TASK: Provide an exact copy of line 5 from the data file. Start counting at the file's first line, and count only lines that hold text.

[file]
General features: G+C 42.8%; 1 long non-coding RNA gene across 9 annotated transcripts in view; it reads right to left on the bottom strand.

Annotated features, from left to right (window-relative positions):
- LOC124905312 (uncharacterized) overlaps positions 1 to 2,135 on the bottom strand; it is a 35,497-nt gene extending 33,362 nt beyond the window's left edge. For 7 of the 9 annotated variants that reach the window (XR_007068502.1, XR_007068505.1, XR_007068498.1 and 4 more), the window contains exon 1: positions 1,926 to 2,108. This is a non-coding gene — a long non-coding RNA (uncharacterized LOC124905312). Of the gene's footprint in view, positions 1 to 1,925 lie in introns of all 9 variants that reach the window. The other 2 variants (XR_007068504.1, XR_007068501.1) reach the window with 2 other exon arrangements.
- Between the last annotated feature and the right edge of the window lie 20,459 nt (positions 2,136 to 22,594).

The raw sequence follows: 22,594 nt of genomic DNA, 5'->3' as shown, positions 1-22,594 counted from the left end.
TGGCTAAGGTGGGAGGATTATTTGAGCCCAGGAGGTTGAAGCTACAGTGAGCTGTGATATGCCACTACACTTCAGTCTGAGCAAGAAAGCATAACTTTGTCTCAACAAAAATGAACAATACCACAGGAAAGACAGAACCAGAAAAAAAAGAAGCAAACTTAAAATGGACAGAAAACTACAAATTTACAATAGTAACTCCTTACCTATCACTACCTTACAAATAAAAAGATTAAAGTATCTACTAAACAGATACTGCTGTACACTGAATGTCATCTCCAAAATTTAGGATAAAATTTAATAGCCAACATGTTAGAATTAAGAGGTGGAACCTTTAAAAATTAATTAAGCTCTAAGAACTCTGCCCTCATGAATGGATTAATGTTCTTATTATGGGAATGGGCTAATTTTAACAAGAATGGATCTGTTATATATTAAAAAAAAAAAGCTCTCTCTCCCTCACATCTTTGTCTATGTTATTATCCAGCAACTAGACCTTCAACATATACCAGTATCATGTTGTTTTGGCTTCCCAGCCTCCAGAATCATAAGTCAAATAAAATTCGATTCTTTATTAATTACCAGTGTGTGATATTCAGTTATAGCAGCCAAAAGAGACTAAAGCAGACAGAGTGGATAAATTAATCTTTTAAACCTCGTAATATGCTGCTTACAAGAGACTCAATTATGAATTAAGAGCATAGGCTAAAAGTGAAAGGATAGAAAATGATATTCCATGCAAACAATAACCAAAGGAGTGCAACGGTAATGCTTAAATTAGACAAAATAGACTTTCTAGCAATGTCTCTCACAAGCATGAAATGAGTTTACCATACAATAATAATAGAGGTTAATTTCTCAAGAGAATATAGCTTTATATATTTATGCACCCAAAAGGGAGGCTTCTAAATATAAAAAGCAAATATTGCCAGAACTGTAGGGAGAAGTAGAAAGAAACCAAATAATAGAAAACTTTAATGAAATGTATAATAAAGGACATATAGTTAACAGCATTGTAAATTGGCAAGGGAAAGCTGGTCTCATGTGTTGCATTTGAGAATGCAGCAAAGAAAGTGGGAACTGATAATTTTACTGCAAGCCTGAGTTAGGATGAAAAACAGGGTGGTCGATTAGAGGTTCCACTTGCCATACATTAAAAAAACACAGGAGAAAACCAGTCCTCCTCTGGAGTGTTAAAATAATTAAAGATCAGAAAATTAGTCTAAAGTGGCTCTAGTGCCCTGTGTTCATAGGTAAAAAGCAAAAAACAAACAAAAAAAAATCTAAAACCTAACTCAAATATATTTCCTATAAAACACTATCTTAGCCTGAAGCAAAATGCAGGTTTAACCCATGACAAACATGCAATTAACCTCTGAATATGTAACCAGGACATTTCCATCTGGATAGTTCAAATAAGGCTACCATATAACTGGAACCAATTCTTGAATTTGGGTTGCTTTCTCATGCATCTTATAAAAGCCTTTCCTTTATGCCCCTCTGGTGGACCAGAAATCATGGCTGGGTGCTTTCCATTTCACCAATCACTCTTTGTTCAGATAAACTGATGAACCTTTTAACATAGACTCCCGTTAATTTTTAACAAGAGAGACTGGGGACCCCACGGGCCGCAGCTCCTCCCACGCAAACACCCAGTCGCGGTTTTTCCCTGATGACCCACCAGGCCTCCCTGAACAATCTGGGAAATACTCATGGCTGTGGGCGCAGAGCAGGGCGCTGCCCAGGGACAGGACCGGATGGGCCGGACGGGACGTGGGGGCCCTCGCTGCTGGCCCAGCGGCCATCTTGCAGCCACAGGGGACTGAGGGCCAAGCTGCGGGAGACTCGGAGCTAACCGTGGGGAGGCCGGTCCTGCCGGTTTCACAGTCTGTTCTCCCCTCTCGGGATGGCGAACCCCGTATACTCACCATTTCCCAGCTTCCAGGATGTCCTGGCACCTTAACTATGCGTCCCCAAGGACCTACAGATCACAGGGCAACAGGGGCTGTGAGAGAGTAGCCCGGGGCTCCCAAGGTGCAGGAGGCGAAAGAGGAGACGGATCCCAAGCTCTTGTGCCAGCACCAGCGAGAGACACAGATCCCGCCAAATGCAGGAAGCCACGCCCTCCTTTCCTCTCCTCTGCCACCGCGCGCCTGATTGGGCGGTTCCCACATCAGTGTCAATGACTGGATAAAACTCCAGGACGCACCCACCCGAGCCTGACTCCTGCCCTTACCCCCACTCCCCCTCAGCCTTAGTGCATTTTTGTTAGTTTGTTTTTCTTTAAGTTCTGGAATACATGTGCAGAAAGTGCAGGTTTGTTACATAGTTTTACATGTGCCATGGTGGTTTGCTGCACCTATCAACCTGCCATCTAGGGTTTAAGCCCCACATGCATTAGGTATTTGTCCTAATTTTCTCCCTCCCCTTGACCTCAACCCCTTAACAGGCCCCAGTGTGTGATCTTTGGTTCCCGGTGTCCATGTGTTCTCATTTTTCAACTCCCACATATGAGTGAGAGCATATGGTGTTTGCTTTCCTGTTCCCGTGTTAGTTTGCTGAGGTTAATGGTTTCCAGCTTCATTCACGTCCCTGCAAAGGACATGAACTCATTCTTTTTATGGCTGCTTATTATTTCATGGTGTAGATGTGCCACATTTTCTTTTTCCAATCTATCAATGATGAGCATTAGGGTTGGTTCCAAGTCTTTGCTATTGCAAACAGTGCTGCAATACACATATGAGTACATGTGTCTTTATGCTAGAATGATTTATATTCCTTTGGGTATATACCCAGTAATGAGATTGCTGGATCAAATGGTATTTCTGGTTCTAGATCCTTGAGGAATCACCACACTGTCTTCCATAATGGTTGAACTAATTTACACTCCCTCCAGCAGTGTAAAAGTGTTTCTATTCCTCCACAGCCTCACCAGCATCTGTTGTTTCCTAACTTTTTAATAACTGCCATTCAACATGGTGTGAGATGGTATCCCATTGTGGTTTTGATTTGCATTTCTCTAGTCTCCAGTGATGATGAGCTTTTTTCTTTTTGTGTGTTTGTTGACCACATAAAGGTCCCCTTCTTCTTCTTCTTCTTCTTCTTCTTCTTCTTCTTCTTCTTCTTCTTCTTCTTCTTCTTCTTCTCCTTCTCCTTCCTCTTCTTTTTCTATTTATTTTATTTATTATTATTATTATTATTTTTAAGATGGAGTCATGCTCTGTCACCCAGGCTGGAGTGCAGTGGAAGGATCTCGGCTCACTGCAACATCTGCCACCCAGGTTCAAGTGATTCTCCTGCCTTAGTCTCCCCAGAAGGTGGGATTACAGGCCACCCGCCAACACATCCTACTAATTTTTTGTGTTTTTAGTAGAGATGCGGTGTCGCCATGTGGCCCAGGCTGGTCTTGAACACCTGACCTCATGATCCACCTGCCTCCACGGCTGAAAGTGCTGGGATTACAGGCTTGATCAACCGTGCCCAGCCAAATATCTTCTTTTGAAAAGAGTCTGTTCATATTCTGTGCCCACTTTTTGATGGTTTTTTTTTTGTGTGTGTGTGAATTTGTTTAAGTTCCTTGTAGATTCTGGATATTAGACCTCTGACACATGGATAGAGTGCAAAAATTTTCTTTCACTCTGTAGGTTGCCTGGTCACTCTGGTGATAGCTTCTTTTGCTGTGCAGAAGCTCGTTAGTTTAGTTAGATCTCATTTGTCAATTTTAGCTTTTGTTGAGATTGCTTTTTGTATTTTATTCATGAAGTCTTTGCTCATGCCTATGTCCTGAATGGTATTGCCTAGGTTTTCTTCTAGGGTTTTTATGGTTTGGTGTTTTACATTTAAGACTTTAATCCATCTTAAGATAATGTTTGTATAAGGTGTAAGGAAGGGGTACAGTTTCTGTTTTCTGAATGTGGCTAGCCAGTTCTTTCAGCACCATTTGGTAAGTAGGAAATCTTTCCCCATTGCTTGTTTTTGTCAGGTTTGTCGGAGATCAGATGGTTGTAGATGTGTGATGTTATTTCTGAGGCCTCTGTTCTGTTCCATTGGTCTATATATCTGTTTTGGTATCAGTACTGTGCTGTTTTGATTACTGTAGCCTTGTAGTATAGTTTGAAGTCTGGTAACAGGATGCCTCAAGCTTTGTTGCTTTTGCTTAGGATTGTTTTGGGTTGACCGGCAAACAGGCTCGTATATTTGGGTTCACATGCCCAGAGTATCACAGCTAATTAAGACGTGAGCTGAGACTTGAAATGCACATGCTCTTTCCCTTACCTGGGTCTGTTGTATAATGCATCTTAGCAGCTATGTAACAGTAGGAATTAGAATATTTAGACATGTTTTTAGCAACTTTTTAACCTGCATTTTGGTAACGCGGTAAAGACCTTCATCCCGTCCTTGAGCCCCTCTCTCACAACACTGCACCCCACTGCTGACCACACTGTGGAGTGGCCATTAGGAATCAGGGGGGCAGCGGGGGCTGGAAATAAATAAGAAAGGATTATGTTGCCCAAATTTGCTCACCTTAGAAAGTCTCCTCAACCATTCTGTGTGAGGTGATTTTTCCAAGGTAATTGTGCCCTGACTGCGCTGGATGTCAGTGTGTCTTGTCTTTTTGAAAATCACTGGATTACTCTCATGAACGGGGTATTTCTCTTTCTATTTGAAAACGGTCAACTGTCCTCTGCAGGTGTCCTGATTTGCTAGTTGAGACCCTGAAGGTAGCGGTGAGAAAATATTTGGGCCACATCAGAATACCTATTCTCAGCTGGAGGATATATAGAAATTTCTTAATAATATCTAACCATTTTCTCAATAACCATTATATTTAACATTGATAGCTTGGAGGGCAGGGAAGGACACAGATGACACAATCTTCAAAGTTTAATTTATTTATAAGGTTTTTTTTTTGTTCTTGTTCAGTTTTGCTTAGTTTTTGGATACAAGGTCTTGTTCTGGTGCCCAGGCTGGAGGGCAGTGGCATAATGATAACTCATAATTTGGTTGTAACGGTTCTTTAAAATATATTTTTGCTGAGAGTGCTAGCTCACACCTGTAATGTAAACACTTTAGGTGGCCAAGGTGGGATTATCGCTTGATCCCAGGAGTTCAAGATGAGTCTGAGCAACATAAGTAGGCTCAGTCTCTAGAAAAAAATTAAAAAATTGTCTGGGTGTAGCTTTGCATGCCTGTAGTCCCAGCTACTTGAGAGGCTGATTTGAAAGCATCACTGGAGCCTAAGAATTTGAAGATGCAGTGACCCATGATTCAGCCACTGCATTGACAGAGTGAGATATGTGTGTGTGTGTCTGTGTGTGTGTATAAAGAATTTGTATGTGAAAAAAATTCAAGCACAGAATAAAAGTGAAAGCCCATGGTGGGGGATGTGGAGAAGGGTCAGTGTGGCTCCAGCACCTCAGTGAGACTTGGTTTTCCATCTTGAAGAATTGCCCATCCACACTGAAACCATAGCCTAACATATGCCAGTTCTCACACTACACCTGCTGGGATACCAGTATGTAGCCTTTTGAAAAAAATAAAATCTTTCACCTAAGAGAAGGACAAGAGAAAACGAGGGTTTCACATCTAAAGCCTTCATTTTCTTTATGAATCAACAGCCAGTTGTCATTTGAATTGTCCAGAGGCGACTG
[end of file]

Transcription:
The raw sequence follows: 22,594 nt of genomic DNA, 5'->3' as shown, positions 1-22,594 counted from the left end.